While it may not be that well known, Little Green Street in Kentish Town in London is one of the only intact Georgian streets left in the city. The cobbled road is at risk of being destroyed by developers. They want to construct on the land behind, which has caused fears that the trucks will destroy the tiny street that survived the bombing of World War II. A group including artists, writers, actors and musicians are campaigning for the road to be preserved
It may be one of the Seven World Wonders but nearly a third of the Great Wall of China has completely disappeared, according to a report this year. Natural erosion, human destruction and a lack of protection means that a total of 1,220 miles of the wall, which dates back more than 2000 years, has vanished
You may recognise this angular formation from Instagram as the Australian landscape popular with posing tourists. But this could soon change as earlier this year Wedding Cake Rock near Bundeena in New South Wales was shut for investigations into its safety. The rock was found to be precariously balancing on the edge of the cliff and severely undercut, meaning it’s in danger of crumbling into the sea in the near future
The stunning Everglades National Park in Florida suffered huge damage during Hurricane Andrew in 1992 and deterioration of water flow and quality due to agricultural and urban development. Continued degradation of the site has seen it placed on the World Heritage in Danger list due to the loss of marine habitat and decline in marine species
Listed as one of the World Heritage In Danger sites, the picturesque archaeological site of Chan Chan in Peru is at risk from natural erosion
Distinctive gasometers have become the norm during the 200 years the UK has been using gas. These gas holders were first used to store coal gas and later natural gas for urban areas, but since the 1960s, nearly all have become obsolete, with many dismantled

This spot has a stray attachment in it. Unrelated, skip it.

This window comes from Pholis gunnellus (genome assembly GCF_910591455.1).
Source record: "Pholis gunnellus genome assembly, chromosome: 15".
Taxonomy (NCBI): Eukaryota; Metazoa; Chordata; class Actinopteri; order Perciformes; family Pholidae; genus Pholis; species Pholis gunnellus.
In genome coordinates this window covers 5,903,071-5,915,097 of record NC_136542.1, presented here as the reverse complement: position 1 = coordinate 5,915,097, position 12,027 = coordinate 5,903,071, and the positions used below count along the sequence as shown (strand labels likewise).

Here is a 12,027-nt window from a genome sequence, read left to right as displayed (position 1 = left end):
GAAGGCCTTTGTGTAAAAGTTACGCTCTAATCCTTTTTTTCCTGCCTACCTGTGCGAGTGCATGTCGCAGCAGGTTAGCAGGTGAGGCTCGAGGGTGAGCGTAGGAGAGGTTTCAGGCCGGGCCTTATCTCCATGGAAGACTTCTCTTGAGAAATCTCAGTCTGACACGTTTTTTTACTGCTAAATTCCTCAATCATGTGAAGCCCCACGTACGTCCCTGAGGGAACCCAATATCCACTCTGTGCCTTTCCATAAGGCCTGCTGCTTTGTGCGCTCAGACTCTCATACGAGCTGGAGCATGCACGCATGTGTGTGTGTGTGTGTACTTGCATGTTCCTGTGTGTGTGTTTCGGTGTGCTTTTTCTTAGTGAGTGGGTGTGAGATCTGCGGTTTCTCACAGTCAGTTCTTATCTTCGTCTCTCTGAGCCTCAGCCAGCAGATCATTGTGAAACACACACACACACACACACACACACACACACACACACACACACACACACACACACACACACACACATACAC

The Birthplace of Jesus in the Church of the Nativity in Bethlehem (Palestine) was also placed on the list of World Heritage in Danger as it is suffering from damages due to water leaks. The main church’s roof structure is also said to be highly vulnerable from lack of maintenance and repair
East Rennell in the Soloman Islands is the largest raised coral atoll in the world (pictured) and was listed as an endangered world heritage site by Unesco in 2013 due to the threat of ongoing logging
The Historical Monuments of Mtskheta also recently made the Unesco World Heritage in Danger list with ‘serious deterioration of the stonework and frescoes’ cited as the main threat
The General Cemetery of Santiago occupies 210 acres north of the city, and contains more than two million tombs of Chilean presidents, politicians, artists, and athletes. However the resting place has been subject to substantial damages caused by the 2010 earthquake. Most of the damaged structures have not been stabilised or repaired. As a result it has been included on the 2016 World Monuments Watch list
Abu Mena is one of the most important early Christian holy sites in the world as it’s built over the tomb of the Christian martyr, Menas of Alexandria. However, agricultural development in the desert region has caused a rise in the surrounding water table, which has led to the clay foundations becoming unstable
Happy travelling people 😀